Behind the Banjo: The Most “American” Instrument
What if I told you that the most influential and important instrument to the history of American music is the banjo? To most, mentioning the banjo conjures up images of “hillbillies” playing on a back porch somewhere deep in Appalachia. To the urban, Portlandia mindset the banjo is an instrument used maybe twice in a live set by a bearded indie band in Brooklyn. Baby boomers might associate the banjo more with the sounds of ‘50s folk revival lead by the likes of Pete Seeger. In contemporary country music like Florida Georgia Line, the banjo is again present – this time juxtaposed against “modern” elements such as electronic dance beats. I could go on and on pointing out the genres, sub–genres and trends of the past hundred years where the banjo makes a brief appearance before being relegated to the likes of a novelty instrument. But today I want to look at where the banjo came from, and why its origins are so important to understanding the heritage of American music.
Banjo as an African instrument
The banjo’s lineage can be traced directly back to Africa. The banjo’s closest overseas cousins are the Xalam and Akonting. Look at the construction of a modern day banjo – now compare this to the basic design of these African instruments. In the 18th century, slave ships brought more than just human cargo. They carried with them cultures and traditions whose music would go on to have a profound effect on defining American music. Africans in the new world were continuing a tradition of instrument building but now in a completely different environment and social structure. The earliest examples of these instruments have gourd bodies with an animal skin stretches over the top. The necks of the earliest banjos are smooth sticks with no frets. The use of steel strings and fretted necks weren’t widely seen until the end of the 19th century. Another defining feature of early banjos are “drone” or “thumb” strings.
What’s with the funny little half string on the banjo?
Look again at the banjo above. There are five strings, but one of them is shorter than the rest. That short little string is the aforementioned “drone” or “thumb” string. The idea behind a drone string is that it provides a rhythmic accompaniment to melodies played on other strings. In traditional banjo music the drone string is played on the “upbeats.” This kind of rhythmic accompaniment on “upbeats” is a distinctly African influence. Additionally, the use of a drone string can be found in stringed instruments throughout the west coast of Africa. The rhythmic accompaniment from this style of drone playing has had a direct influence on country music, R&B, pop and rock music.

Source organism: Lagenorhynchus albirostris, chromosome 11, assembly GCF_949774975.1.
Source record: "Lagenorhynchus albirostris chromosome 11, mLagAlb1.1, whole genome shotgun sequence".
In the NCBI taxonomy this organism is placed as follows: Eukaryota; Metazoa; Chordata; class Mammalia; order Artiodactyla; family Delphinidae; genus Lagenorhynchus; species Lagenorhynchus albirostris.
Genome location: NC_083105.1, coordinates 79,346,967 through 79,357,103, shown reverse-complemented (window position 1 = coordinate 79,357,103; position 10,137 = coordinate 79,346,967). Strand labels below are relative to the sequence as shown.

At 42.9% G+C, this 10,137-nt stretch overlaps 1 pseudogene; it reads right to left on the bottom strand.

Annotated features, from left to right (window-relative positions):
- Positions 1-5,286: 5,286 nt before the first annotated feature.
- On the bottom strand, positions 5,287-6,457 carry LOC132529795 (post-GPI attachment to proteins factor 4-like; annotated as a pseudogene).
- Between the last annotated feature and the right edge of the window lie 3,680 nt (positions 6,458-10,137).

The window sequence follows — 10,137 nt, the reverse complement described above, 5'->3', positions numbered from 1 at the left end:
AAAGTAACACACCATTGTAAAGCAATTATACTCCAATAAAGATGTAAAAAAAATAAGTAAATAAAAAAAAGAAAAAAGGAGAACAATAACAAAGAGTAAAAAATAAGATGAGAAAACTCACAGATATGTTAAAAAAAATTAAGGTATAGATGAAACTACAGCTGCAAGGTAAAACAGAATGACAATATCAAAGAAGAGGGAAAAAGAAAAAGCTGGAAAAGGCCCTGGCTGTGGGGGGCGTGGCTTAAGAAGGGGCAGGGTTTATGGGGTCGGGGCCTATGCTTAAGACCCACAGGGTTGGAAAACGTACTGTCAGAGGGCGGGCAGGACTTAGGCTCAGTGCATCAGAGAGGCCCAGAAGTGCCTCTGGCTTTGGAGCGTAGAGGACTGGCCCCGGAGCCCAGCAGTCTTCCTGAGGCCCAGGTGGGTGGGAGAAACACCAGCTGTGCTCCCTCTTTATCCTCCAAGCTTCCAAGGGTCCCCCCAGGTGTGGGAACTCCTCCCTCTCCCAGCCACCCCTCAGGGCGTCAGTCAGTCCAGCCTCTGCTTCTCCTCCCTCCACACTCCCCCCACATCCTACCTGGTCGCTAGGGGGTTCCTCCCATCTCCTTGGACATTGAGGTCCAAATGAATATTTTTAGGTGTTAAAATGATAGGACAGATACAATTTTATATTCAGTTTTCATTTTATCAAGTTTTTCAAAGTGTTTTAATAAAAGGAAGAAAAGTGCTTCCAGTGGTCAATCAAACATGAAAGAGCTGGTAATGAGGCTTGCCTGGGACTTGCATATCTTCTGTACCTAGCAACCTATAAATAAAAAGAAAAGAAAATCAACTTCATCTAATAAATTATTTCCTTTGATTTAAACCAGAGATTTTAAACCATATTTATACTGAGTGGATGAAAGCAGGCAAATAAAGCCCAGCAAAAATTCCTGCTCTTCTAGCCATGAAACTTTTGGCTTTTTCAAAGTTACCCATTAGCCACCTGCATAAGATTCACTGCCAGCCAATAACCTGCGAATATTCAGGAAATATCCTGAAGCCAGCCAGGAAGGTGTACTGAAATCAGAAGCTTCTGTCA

There are four and six string banjos that have no drone strings, but these are the more Europeanized versions of the original instrument. The four string banjo was inspired by the mandolin in its tuning and went on to become the first stringed instrument to be used in the earliest styles of jazz. (Jazz guitar would have to wait until the advent of the electric guitar to be able to be heard above the other instruments). The development of the five string banjo that we know of today probably codified in the decades after the Civil War. More complex means of manufacturing allowed for machine–fretted necks and steel strings as opposed to cat gut.
Throughout the centuries, the banjo has worked its way from Africa, to New World plantations, to Appalachia, to Europe and back, leaving its footprint throughout the landscape of American music. Throughout its voyage, it has brought along musical traditions and idioms that still live on in our music today. To me, this makes the banjo the quintessential “American” instrument. Next time you’re at a concert and someone pulls out a banjo – try and think past the current image you might have of the instrument. You’re looking at one of the most important contributors to American music.
I’ll end this with a great clip I found of musician Cedric Watson playing a traditional song on a fretless gourd banjo.